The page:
Learning & Human Development with Educational Technology
Activation of the student participants as learning resources for each other, creating original works and embedding recursive feedback mechanisms were key features of this course. How this was facilitated through the CG Scholar system in a learning community was truly innovative (and impressive) in my view, in contrast to other systems and courses I have experienced.
Here is a link to the CG Scholar (a web application that is probably best described as a Learning Management System plus publishing platform): http://cgscholar.com
Below is the course outline from the U of I webpage:
EPSY408 sets out to provide an understanding of theories of learning and development and how these theories relate to educational technology. It has two components. The first is theoretical, in which we attempt to develop an overall frame of reference, locating approaches to the psychology of learning in terms of large paradigm shifts, from 'behaviorism' to 'brain developmentalism' to 'social cognitivism'. The second component is practical, in which we will use these theoretical concepts to 'parse' a technology-mediated learning environment for its underlying presuppositions.
The entire course is contained here in a Scholar Learning Module: CLICK HERE
The key ideas from the Learning Module are also found in the book 'New Learning: Elements of a Science of Education' by Mary Kalantzis and Bill Cope: CLICK HERE and also through their website, 'New Learning': CLICK HERE
The following were the requirements of the course as per the syllabus document:
In a nutshell, participants were required to make 7 comments on the discussion topics, create and publish 5 'updates' and create a Work 1 (Outline a Theory of Human Development and Learning) and Work 2 (either A - Case Study of an Educational Theory or B - Design a Learning Module).
The breakdown of Assessment & Grading below illustrates the emphasis on creating original works and updates, along with contributing to peer reviews and discussions.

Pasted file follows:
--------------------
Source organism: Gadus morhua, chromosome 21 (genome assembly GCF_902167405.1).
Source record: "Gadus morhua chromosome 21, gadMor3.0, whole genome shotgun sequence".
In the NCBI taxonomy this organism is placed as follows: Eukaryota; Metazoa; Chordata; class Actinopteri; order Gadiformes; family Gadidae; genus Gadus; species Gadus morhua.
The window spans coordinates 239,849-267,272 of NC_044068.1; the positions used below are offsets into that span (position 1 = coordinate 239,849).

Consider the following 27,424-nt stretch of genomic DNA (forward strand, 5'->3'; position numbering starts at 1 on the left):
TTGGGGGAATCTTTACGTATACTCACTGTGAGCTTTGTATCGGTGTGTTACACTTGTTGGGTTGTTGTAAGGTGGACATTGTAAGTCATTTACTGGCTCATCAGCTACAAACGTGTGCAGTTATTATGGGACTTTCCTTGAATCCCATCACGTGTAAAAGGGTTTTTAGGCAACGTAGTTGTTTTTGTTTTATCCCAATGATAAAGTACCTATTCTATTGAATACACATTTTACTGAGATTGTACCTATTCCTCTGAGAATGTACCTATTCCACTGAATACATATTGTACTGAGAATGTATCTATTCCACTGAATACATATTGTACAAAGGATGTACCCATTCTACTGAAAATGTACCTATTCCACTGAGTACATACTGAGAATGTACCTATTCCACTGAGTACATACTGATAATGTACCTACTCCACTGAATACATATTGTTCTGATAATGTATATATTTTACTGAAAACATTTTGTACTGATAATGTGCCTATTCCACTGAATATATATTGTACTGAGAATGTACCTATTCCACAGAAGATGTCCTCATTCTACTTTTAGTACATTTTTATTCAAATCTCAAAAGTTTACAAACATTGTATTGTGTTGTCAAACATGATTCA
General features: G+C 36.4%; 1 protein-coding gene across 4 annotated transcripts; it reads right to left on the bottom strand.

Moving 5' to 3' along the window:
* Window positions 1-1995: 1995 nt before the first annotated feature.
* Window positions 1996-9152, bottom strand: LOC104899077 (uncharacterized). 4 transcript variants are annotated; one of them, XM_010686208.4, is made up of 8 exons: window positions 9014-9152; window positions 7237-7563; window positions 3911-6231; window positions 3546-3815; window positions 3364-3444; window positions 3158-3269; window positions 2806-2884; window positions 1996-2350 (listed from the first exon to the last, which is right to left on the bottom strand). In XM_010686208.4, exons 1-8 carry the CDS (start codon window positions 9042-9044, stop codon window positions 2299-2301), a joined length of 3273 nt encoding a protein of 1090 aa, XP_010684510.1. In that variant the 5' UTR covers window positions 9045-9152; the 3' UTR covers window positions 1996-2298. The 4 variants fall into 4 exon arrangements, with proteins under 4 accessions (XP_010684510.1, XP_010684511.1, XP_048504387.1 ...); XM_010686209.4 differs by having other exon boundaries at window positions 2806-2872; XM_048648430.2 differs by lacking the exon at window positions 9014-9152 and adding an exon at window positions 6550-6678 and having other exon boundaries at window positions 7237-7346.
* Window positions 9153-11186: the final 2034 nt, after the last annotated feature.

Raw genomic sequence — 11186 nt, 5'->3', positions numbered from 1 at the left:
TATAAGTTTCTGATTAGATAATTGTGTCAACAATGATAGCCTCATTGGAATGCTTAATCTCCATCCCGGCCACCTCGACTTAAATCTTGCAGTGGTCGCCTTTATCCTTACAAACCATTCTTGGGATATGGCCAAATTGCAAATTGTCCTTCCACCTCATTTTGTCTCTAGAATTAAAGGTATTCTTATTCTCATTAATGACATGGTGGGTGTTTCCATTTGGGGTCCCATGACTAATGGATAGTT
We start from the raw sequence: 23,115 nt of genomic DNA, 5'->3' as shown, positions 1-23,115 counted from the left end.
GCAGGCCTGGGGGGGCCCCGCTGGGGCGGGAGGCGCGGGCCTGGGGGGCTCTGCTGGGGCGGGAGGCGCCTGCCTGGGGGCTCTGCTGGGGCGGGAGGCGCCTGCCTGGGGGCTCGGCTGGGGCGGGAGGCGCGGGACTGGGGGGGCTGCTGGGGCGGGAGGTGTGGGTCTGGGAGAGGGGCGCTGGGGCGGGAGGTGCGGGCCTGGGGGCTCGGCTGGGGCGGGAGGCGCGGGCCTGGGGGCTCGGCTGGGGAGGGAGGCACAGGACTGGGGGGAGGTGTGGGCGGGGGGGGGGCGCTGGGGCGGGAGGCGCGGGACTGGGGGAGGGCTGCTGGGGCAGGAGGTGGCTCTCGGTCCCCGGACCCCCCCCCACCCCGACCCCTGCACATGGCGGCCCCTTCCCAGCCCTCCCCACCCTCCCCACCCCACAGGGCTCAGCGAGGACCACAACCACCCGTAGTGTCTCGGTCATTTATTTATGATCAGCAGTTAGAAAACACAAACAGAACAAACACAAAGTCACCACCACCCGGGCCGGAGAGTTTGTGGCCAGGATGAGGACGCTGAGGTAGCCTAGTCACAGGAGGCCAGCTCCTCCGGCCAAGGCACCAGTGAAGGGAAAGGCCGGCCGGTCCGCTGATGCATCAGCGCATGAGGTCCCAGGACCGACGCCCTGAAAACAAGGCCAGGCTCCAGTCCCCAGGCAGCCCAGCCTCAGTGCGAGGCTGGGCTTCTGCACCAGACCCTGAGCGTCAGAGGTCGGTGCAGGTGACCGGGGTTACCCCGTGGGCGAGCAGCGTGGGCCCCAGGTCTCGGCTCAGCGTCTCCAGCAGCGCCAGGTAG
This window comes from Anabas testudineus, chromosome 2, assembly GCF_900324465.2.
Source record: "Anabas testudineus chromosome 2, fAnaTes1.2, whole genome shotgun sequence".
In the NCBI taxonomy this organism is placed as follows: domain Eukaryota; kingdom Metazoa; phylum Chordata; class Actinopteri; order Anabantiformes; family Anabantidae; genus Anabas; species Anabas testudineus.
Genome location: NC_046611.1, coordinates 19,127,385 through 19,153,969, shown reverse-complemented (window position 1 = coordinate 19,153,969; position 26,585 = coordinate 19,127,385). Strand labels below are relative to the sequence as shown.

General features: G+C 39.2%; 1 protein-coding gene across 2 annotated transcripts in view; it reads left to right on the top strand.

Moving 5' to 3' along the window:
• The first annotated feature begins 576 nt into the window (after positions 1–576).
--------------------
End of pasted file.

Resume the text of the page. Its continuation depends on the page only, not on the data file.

The Analytics section for a student contains a graphical representation of overall achievement with regards to course outcomes. Theta (𝛉) is a representation of learning, combining knowledge, understanding and participation, graphically depicted as an Asta-like plot. The flower is an apt metaphor for the learning.
As mentioned before, the architecture and mechanisms of this system are all geared for the latest research in learning science, unique in many aspects and outstanding in the overall execution. The quality of works that have been produced is a testament to the success of this learning design.
Below are links to some Work 2A Case Study examples, which have gone through the peer-review process before being published on the community site.
Below are links to some Work 2B Learning Module examples.
Hispanic Civil Rightshttps://cgscholar.com/community/community_profiles/community-40245/community_publications/145115
The Scholar system features the ability to embed different types of media, mathematical notation/formula and perform basic formatting.
The rubric upon which the Work would be assessed was available beforehand, so I knew what to aim for and what to include. When I had completed a draft revision I would submit the Work for peer-review. The pairings of peers can be controlled by administrators. My Work was reviewed and rated by my peers, who provided textual feedback on areas to improve. There is an annotation tool to highlight particular sections and to suggest specific changes. After reviewing feedback and making necessary revisions, I submitted the final draft for publication consideration.